Why wasn’t there a deep-diving cultural, economic and political history of the city at the heart of the San Gabriel Valley before the just-published “East of East: The Making of Greater El Monte”?
Perhaps the need for such a volume is only apparent when it finally is in hand. Like a work of art, which this book is, if partly in a scholarly way, rather than the mostly rah-rah photo-heavy annals of local worthies many of the cities in the SGV and Whittier areas are treated to by volunteer historical societies.
Not that there’s anything wrong with those, as such. The olde tymes in many local burgs have been covered by sepia-toned volumes filled with well-reproduced pictures marketed by Arcadia Publishing, the nationally prominent history company that ironically has nothing to do with our Arcadia but is HQed out of South Carolina. But those aren’t real books that deal with serious and complex issues.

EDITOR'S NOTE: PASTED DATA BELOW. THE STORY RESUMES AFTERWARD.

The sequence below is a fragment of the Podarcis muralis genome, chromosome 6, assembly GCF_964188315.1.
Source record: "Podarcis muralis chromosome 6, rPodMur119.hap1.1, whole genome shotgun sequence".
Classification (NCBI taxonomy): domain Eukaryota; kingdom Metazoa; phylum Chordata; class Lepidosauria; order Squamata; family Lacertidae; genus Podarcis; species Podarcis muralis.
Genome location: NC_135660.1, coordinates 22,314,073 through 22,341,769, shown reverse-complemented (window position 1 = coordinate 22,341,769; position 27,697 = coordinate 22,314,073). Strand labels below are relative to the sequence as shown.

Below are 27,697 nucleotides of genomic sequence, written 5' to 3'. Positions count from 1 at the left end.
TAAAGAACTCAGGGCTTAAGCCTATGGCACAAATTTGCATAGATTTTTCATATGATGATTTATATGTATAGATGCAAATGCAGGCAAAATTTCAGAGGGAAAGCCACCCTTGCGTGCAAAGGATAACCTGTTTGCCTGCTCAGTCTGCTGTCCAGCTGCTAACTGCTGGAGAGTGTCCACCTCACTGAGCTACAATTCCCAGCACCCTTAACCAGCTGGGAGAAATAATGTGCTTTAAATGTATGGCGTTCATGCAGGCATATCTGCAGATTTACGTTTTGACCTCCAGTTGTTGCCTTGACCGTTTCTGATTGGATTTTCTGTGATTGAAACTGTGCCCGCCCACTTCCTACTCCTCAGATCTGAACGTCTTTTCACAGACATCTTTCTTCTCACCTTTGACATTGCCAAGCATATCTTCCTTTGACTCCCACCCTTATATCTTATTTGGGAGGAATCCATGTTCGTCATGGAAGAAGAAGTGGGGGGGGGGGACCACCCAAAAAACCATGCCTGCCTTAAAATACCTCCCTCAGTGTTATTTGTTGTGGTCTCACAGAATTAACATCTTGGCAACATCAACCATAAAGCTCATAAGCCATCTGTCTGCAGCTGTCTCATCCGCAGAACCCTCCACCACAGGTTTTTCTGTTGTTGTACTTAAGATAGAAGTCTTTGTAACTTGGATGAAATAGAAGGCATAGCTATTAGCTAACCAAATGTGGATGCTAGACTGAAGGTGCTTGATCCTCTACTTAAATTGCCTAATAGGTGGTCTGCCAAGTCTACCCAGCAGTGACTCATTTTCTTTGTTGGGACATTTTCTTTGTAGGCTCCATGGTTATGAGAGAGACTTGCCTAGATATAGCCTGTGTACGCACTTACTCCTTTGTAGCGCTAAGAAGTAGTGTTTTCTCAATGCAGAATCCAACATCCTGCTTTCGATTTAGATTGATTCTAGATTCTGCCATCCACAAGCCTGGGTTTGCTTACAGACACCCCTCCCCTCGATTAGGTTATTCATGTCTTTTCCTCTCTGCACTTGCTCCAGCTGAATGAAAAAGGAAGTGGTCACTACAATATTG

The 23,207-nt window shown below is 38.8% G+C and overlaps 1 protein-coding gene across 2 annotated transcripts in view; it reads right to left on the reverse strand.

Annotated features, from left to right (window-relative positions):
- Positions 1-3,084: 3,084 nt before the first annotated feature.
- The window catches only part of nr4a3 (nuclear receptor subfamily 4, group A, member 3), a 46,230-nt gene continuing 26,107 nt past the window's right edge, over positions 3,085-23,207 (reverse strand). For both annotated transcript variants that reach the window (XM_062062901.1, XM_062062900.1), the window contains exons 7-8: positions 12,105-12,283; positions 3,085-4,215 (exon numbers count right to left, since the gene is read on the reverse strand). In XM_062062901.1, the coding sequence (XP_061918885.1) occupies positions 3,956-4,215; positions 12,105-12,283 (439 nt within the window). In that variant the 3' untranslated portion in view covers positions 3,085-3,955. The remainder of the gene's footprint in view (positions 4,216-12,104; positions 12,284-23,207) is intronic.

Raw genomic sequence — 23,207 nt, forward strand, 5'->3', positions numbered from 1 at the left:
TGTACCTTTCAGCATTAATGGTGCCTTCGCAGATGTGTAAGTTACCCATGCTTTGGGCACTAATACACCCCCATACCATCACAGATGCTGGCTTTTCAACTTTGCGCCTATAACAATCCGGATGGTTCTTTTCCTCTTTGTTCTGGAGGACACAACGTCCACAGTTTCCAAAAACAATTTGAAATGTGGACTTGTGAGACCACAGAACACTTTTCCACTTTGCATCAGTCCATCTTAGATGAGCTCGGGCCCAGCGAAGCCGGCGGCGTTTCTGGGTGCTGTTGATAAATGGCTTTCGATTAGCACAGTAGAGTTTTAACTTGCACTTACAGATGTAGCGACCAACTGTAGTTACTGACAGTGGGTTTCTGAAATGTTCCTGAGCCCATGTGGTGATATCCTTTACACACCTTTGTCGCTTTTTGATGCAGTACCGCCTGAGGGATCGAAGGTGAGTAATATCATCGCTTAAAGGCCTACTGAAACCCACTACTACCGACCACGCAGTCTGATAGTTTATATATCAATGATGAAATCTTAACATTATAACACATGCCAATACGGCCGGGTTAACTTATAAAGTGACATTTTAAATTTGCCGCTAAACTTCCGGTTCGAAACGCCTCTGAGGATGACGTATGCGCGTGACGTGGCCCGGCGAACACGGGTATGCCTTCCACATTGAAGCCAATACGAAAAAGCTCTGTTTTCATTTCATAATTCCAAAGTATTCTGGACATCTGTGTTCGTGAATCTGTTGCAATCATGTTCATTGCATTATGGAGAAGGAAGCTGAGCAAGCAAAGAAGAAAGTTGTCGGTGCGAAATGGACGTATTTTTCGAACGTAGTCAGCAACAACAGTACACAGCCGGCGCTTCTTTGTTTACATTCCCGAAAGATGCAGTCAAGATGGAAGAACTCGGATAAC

They’re fun to flip through, but don’t go into any more depth than the randomness that is “Bill & Ted’s Excellent Adventure” being set in San Dimas or “Crazy Ex-Girlfriend” in West Covina. They don’t go anywhere but the surface of those towns.
Whereas “East of East,” yowza, the things that you will learn! Or be reminded of from long ago.
As in, to start with the worst first, I had almost entirely forgotten that the freak-show racist Ralph Forbes adorned his El Monte house at 4375 Peck Road with swastikas and “White Power” signs in the mid-1960s as he led a West Coast branch of George Lincoln Rockwell’s Virginia-based American Nazi Party.
And that, in what seem terrifically and indeed terrifyingly odd ways to us today, since our El Monte is an essentially entirely Latino city, the Nazism wasn’t that out of place there during the 20th century. The Ku Klux Klan were a huge presence in the city as late as the 1920s, and this book reports that Klan rallies were then held in the open in El Monte on a monthly basis.
Tensions between the old, White, working-class El Monte and the new, Latino, working-class El Monte — and setting histories straight — are the thread running through each of the 32 essays that make up “East of East.” It’s not one narrative, but rather dozens of takes on common themes, as edited by Romeo Guzman, a professor of history at Cal State Fresno; Carribean Fragoza, a journalist, fiction writer …read more
Source:: Dailynews – News